ENVIRONMENT-MALAYSIA: Soft Loans for Reforestation or Deforestation? - The Sun
By Anil Netto
PENANG, Sep 6 (IPS) - With a dozen timber firms set to receive new government soft loans to finance ‘reforestation’ projects, critics are saying that the money will translate into logging subsidies for the timber lobby.
Six of these firms are from timber-rich Sarawak state in North Borneo. Five other firms have already signed up for loans making a total of over a dozen firms so far under a forest replanting programme that aims to create plantations of latex timber clone (LTC) rubber trees and acacia.
The federal government has set an initial target of dispensing 200 million ringgit (57 million dollars) in loans to firms. These loans will support up to 12,000 ha of tree plantations for 2006 and a further 24,000 ha for 2007 and 2008.
Over a billion ringgit (300 million dollars) has been allocated for financing tree plantation projects until 2011.
Plantation Industries and Commodities Minister Peter Chin said that Sarawak alone plans to increase its forest plantations to one million hectares by 2020. The plantations would produce the raw material for timber processing mills in the state.
As part of this endeavour, private firms would plant 70,000 ha annually while the public sector would grow 2,400 ha.
The minister said that plantation forests would reduce dependency on natural forests. "To the successful borrowers, it is my hope that all planting operations and activities be carried out in accordance with sound forestry practices and principles", as well as existing rules and laws, said Chin at a loan-signing agreement in July.
Under the replanting programme, soft loans of 3,200 ringgit (920 dollars) per ha are reportedly being provided to plant acacia mangium and 5,400 ringgit (1,550 dollars) per ha to replant rubber trees. Once the trees reach maturity, the firms will repay the soft loans at an interest rate of 3.5 percent.
In contrast, a senior bank manager in Kuala Lumpur told IPS that a commercial loan to a typical established, financially sound timber firm would bear an interest rate of 8.25-8.75 percent.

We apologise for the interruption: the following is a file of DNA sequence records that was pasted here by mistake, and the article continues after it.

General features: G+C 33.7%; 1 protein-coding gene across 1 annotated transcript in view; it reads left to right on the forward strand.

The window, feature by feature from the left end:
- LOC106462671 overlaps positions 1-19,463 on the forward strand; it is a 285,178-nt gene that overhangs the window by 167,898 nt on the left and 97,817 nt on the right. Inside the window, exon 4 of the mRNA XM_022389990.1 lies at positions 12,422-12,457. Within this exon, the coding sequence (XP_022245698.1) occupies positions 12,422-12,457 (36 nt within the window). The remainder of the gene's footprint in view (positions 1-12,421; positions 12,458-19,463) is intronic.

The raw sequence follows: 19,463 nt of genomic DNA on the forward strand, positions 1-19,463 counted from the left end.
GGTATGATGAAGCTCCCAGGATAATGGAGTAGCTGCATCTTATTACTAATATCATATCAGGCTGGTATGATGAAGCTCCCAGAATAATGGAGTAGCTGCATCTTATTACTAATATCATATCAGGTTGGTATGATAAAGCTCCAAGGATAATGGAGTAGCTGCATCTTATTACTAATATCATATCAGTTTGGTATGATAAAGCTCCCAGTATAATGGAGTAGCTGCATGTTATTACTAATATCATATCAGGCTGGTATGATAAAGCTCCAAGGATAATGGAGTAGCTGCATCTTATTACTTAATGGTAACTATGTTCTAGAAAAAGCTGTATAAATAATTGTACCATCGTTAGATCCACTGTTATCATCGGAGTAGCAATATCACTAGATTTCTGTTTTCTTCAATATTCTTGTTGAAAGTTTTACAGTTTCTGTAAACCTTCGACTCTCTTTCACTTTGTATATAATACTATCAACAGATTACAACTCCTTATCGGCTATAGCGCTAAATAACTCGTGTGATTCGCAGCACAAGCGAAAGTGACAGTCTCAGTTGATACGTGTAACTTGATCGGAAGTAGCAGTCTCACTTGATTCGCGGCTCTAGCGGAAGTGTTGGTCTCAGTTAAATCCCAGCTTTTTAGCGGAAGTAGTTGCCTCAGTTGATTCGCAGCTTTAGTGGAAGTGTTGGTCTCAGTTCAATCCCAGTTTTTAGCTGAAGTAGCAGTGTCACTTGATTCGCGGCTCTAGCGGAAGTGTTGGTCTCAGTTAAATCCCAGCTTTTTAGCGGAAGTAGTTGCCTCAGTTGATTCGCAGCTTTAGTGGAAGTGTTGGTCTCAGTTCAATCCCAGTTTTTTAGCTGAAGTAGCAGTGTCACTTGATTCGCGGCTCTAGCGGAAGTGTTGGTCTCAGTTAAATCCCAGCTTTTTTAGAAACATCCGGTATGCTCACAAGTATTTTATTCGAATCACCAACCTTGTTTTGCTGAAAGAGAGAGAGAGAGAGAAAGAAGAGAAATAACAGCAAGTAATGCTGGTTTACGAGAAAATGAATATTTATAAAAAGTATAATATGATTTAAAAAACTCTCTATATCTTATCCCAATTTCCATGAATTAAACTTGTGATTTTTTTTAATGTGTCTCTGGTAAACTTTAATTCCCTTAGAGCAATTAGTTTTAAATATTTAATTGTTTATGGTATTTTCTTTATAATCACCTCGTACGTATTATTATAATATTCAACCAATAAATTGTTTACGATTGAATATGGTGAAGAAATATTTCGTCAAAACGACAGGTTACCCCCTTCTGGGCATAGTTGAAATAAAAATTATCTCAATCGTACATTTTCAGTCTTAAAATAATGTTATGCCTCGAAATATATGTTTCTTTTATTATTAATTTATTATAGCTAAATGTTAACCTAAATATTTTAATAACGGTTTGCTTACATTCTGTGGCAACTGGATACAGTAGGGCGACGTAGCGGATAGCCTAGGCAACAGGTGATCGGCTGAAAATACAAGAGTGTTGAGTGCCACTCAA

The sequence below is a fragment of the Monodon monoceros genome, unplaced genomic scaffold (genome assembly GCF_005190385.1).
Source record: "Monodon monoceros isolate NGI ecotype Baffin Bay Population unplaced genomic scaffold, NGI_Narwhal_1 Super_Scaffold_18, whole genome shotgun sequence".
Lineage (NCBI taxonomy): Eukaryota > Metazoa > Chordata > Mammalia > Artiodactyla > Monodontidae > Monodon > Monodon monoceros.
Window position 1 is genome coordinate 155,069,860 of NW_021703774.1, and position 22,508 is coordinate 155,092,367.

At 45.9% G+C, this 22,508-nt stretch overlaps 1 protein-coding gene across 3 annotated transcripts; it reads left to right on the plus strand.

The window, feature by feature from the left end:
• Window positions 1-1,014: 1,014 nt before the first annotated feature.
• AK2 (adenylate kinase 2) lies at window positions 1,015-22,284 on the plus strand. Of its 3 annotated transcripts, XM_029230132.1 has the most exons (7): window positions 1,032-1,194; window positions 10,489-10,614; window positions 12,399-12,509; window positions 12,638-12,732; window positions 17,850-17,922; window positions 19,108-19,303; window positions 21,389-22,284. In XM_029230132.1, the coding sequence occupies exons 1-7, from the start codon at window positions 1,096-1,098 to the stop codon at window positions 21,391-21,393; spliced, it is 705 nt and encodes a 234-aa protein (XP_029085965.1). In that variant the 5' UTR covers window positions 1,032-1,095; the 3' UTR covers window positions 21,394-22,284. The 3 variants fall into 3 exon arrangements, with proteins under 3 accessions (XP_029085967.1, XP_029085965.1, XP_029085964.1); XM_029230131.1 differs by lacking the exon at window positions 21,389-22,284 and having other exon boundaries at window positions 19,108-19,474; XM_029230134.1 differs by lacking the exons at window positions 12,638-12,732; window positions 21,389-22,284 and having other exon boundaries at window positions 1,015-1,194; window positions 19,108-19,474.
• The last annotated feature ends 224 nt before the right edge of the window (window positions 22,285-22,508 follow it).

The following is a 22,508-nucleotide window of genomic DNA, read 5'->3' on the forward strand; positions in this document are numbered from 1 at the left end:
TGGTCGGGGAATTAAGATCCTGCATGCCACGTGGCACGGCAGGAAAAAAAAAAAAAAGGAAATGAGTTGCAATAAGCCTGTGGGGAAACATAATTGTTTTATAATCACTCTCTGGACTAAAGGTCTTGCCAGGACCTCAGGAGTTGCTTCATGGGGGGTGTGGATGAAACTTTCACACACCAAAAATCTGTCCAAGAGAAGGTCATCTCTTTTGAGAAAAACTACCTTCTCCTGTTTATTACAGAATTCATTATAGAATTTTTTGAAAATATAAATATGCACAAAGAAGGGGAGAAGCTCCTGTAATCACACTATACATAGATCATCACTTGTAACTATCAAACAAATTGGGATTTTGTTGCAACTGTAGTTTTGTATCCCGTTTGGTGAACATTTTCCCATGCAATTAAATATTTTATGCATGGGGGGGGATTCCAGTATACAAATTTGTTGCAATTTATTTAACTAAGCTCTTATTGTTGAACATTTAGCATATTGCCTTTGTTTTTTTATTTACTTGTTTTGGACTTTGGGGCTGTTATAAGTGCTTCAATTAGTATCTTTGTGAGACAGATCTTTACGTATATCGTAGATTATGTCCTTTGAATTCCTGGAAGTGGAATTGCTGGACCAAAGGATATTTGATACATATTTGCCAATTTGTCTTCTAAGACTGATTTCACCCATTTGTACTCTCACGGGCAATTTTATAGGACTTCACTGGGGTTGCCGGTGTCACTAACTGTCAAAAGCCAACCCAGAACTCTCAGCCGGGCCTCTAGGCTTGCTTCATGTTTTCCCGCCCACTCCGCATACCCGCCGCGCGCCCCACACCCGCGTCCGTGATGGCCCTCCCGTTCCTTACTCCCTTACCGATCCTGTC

The savings in interest charges as a result of soft loans could thus work out to millions of ringgit. "As the commercial banks are a bit stringent in providing such funding or soft loans to companies to undertake their forest plantation projects, the initiatives by my ministry and the Ministry of Finance should be lauded and (are) indeed timely," said Chin.
But critics wonder why profitable firms should be given soft loans for reforestation. "A soft loan is a subsidy. You want to give a loan, give it at the market rate. Why a soft loan?" asked political scientist Andrew Aeria, pointing out that the government was subsidising some of the very companies that destroy the forests.
"These companies already make huge amounts of money, much of it invested overseas; so why is the federal government giving them more subsidies?" he asked. "Is it because the plantation minister is from a Sarawak-based party and most of the big timber firms are linked to the same political party? Is this a case of cronyism?"
Some of these firms have come from nowhere to become lucrative concerns, raking in hundreds of millions or even billions of ringgit from logging, say analysts.
Timber firms, said an academic familiar with Sarawak, should have been responsible for enrichment planting and rehabilitation planting in their logging concession areas in the first place. "If they had done so, and had carried out logging responsibly, there would be no need for this so-called ‘re-forestation’."
"This is testimony to the lies told all these years that the logging was selective and sustainable," he added.
Even the designated catchment area for the proposed Bakun Dam project in Sarawak has not been spared from logging and forest clearing, resulting in doubts over the economic viability of the dam itself.